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Rapid City settles lawsuit with adult business by agreeing to pay $287,500
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Rapid City settles lawsuit with adult business by agreeing to pay $287,500

Dick & Jane's Super Spot

Dick & Jane's Super Spot in Rapid City

Rapid City has agreed to pay $287,500 to an adult store owner following a consent judgement filed Jan. 5.

The city’s insurer will pay the settlement to David Eliason, owner of Dick and Jane’s Super Spot on Deadwood Avenue, according to the judgment.

“Obviously, we’re pleased that the case has been resolved and we’re able to reach an amicable conclusion avoiding a court appearance,” Eliason said Tuesday.

Eliason filed his lawsuit in 2017 after the Rapid City Council denied his application for a conditional use permit to operate his business, which also has a store in Sturgis. He won a temporary injunction in September 2019 that overturned the council’s decision.

It was around Oct. 15, 2020, when the city and Eliason informed the court they had reached a resolution.

U.S. District Judge Jeffrey Viken ordered the city to pay the settlement and stopped it from enforcing the municipal codes and ordinances cited in the lawsuit.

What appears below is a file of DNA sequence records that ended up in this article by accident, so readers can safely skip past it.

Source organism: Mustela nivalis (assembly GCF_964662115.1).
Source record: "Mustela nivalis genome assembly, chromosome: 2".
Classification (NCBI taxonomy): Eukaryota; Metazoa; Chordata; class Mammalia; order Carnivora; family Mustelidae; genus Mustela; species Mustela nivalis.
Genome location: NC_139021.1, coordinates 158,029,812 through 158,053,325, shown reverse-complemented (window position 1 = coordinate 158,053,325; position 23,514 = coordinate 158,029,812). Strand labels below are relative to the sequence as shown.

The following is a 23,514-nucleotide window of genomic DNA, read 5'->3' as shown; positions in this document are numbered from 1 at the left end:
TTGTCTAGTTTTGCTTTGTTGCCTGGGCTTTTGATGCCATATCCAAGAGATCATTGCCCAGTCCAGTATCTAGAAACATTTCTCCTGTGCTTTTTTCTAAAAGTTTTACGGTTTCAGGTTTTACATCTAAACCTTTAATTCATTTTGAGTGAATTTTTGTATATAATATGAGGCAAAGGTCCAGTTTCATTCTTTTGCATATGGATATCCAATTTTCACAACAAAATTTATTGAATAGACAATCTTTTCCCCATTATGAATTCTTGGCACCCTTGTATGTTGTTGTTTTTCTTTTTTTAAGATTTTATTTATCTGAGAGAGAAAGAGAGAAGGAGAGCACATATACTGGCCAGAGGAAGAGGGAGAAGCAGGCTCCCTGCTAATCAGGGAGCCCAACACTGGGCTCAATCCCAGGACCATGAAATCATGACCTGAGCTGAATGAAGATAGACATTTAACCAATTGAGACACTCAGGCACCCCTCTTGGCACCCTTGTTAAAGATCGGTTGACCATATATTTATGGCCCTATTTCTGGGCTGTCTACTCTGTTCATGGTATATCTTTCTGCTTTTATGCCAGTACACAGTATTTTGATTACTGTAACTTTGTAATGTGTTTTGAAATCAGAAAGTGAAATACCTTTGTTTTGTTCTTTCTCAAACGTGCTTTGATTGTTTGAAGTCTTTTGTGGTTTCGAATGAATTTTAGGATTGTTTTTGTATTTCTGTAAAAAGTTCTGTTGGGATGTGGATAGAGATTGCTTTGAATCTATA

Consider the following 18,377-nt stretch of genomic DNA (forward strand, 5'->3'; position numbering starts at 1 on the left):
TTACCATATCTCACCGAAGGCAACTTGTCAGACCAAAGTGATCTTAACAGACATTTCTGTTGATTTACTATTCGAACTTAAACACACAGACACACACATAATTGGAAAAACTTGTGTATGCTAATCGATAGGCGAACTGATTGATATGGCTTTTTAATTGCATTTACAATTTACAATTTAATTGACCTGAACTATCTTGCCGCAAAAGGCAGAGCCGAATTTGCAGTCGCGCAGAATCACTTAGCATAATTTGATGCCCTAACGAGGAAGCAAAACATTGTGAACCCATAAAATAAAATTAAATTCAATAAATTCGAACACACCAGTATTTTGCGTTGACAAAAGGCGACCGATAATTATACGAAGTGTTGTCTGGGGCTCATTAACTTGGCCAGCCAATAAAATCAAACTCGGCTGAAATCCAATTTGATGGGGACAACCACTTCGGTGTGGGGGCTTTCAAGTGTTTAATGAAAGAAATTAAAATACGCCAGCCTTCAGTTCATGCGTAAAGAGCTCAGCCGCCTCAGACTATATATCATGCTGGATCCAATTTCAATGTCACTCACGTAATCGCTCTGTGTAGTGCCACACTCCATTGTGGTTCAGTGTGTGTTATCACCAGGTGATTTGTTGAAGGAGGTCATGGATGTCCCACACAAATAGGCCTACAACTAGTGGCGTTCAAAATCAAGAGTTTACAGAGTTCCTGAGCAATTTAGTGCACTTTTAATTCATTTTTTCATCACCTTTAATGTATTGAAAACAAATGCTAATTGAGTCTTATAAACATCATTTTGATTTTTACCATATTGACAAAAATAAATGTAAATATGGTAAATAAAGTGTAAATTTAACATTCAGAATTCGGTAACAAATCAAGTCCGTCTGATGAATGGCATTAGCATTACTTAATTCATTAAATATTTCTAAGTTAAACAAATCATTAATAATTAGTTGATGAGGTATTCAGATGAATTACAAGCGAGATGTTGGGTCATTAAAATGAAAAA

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The ordinances direct zoning and state that a sexually oriented business shall not be permitted to operate within 1,000 feet of a public or private education facility, which includes day care facilities, nursery schools, preschools, kindergartens, elementary schools and private schools.

In September 2017, when Eliason applied for a permit, owners and customers of Karate for Kids attended a city council meeting arguing the business was an education facility, which would prohibit the adult business from operating at that Deadwood Avenue location.

Viken wrote in the 34-page court order in September 2019 that portions of the city’s municipal code are “unconstitutional prior restraints on speech in violation of the First Amendment.” He originally overruled the council’s decision in January 2018 and wrote that the definition of an “educational facility” is overly broad, which led council members astray in their interpretations of the ordinance.

City Attorney Joel Landeen said Tuesday that the city hasn’t changed the ordinances since the settlement was reached, but his staff is looking at them.

Landeen’s office advised the council in 2017 to approve the application, but the denial was upheld 6-4. Council members Ritchie Nordstrom, Jason Salamun, Becky Drury, Amanda Scott, Lisa Modrick and Steve Laurenti voted to deny the permit. Council members Laura Armstrong, Darla Drew, John Roberts and Chad Lewis voted to issue the permit.

Landeen said Eliason claimed in his initial disclosure there was around $537,000 in damages to his business, and the city offered him $200,000 in January 2019.

Landeen said any successful claim impacts insurance rates, but it’s difficult to quantify.

— Contact Siandhara Bonnet at

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